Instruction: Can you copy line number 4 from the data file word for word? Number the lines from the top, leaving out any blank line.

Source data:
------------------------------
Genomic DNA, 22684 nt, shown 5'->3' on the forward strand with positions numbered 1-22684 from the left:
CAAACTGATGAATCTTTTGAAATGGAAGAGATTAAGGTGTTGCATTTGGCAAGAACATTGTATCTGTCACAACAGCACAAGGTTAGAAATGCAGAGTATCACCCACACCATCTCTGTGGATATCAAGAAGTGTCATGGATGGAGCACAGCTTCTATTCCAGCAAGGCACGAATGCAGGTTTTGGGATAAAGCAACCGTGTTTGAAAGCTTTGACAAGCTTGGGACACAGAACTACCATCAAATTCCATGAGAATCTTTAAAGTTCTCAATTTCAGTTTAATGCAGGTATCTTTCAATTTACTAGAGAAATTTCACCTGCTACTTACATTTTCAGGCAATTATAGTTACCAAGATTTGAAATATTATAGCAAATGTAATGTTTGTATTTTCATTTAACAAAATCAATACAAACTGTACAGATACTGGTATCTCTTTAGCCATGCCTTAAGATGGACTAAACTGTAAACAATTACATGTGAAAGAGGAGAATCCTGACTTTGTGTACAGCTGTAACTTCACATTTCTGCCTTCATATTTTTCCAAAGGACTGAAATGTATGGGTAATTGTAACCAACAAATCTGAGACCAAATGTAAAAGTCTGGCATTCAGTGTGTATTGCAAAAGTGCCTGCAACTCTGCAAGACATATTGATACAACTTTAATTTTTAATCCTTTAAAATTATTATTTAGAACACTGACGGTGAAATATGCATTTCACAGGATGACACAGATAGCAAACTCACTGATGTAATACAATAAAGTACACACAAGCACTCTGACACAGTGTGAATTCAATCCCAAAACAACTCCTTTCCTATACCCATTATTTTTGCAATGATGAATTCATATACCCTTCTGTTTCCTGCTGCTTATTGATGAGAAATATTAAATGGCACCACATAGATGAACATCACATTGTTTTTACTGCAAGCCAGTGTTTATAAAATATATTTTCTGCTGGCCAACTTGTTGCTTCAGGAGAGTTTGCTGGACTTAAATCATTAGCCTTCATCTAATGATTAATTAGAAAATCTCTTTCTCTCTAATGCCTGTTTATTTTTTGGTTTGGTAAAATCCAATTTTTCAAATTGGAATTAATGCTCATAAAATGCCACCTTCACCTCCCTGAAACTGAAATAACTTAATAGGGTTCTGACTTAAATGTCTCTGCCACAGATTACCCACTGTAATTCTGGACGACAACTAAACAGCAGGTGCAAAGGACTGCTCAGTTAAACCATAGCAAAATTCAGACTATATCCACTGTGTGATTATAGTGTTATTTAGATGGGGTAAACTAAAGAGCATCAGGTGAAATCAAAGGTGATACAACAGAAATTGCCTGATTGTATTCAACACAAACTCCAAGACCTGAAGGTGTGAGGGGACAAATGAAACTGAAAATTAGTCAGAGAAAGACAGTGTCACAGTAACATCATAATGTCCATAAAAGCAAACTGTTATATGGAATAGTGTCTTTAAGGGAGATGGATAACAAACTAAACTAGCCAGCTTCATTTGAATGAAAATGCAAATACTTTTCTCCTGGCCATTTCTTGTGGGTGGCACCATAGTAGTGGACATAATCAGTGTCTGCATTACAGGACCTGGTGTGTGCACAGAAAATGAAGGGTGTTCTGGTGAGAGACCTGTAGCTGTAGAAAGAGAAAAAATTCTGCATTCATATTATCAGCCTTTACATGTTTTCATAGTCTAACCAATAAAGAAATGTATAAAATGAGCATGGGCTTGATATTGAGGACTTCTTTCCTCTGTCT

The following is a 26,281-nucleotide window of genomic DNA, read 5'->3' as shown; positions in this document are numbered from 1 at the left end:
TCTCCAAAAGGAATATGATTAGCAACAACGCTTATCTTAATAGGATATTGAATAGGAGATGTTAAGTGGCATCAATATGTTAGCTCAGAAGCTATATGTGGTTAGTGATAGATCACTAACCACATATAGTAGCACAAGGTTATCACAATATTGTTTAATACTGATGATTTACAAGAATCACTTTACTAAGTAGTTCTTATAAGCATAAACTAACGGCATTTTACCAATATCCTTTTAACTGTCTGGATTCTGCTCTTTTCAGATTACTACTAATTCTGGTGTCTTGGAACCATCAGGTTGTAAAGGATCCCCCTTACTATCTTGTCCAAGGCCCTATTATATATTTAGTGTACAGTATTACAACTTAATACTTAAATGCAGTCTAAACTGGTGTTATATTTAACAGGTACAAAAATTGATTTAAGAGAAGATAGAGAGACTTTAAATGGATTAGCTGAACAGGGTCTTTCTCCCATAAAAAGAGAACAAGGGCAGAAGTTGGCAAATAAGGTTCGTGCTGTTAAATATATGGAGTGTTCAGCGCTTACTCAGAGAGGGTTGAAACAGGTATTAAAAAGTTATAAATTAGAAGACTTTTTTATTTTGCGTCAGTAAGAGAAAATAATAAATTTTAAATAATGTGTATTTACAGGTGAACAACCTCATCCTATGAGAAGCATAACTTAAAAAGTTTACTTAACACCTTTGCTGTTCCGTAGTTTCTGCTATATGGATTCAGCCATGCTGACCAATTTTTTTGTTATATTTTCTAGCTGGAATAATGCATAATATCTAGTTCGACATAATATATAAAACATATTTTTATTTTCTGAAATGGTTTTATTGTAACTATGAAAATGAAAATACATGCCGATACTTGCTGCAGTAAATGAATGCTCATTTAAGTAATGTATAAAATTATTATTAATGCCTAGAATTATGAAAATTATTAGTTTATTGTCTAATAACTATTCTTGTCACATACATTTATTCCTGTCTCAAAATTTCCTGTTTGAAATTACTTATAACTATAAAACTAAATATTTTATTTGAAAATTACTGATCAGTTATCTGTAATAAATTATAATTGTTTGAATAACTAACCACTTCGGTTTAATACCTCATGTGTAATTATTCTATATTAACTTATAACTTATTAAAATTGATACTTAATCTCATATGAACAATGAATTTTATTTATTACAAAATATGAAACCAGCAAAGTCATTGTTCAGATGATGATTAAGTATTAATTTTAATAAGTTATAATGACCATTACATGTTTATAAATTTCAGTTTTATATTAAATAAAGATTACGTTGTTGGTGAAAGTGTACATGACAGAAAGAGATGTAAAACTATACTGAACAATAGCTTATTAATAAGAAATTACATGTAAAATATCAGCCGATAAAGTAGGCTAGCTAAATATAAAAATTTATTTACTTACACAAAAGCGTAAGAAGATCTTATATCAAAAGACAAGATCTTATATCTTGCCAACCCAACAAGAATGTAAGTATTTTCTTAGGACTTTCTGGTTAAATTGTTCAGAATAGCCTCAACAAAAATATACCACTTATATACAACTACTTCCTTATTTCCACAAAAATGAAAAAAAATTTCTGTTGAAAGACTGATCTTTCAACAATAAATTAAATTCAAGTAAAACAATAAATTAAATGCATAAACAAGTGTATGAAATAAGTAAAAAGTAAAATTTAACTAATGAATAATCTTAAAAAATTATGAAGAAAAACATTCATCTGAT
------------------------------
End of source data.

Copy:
TCTCCAAAAGGAATATGATTAGCAACAACGCTTATCTTAATAGGATATTGAATAGGAGATGTTAAGTGGCATCAATATGTTAGCTCAGAAGCTATATGTGGTTAGTGATAGATCACTAACCACATATAGTAGCACAAGGTTATCACAATATTGTTTAATACTGATGATTTACAAGAATCACTTTACTAAGTAGTTCTTATAAGCATAAACTAACGGCATTTTACCAATATCCTTTTAACTGTCTGGATTCTGCTCTTTTCAGATTACTACTAATTCTGGTGTCTTGGAACCATCAGGTTGTAAAGGATCCCCCTTACTATCTTGTCCAAGGCCCTATTATATATTTAGTGTACAGTATTACAACTTAATACTTAAATGCAGTCTAAACTGGTGTTATATTTAACAGGTACAAAAATTGATTTAAGAGAAGATAGAGAGACTTTAAATGGATTAGCTGAACAGGGTCTTTCTCCCATAAAAAGAGAACAAGGGCAGAAGTTGGCAAATAAGGTTCGTGCTGTTAAATATATGGAGTGTTCAGCGCTTACTCAGAGAGGGTTGAAACAGGTATTAAAAAGTTATAAATTAGAAGACTTTTTTATTTTGCGTCAGTAAGAGAAAATAATAAATTTTAAATAATGTGTATTTACAGGTGAACAACCTCATCCTATGAGAAGCATAACTTAAAAAGTTTACTTAACACCTTTGCTGTTCCGTAGTTTCTGCTATATGGATTCAGCCATGCTGACCAATTTTTTTGTTATATTTTCTAGCTGGAATAATGCATAATATCTAGTTCGACATAATATATAAAACATATTTTTATTTTCTGAAATGGTTTTATTGTAACTATGAAAATGAAAATACATGCCGATACTTGCTGCAGTAAATGAATGCTCATTTAAGTAATGTATAAAATTATTATTAATGCCTAGAATTATGAAAATTATTAGTTTATTGTCTAATAACTATTCTTGTCACATACATTTATTCCTGTCTCAAAATTTCCTGTTTGAAATTACTTATAACTATAAAACTAAATATTTTATTTGAAAATTACTGATCAGTTATCTGTAATAAATTATAATTGTTTGAATAACTAACCACTTCGGTTTAATACCTCATGTGTAATTATTCTATATTAACTTATAACTTATTAAAATTGATACTTAATCTCATATGAACAATGAATTTTATTTATTACAAAATATGAAACCAGCAAAGTCATTGTTCAGATGATGATTAAGTATTAATTTTAATAAGTTATAATGACCATTACATGTTTATAAATTTCAGTTTTATATTAAATAAAGATTACGTTGTTGGTGAAAGTGTACATGACAGAAAGAGATGTAAAACTATACTGAACAATAGCTTATTAATAAGAAATTACATGTAAAATATCAGCCGATAAAGTAGGCTAGCTAAATATAAAAATTTATTTACTTACACAAAAGCGTAAGAAGATCTTATATCAAAAGACAAGATCTTATATCTTGCCAACCCAACAAGAATGTAAGTATTTTCTTAGGACTTTCTGGTTAAATTGTTCAGAATAGCCTCAACAAAAATATACCACTTATATACAACTACTTCCTTATTTCCACAAAAATGAAAAAAAATTTCTGTTGAAAGACTGATCTTTCAACAATAAATTAAATTCAAGTAAAACAATAAATTAAATGCATAAACAAGTGTATGAAATAAGTAAAAAGTAAAATTTAACTAATGAATAATCTTAAAAAATTATGAAGAAAAACATTCATCTGAT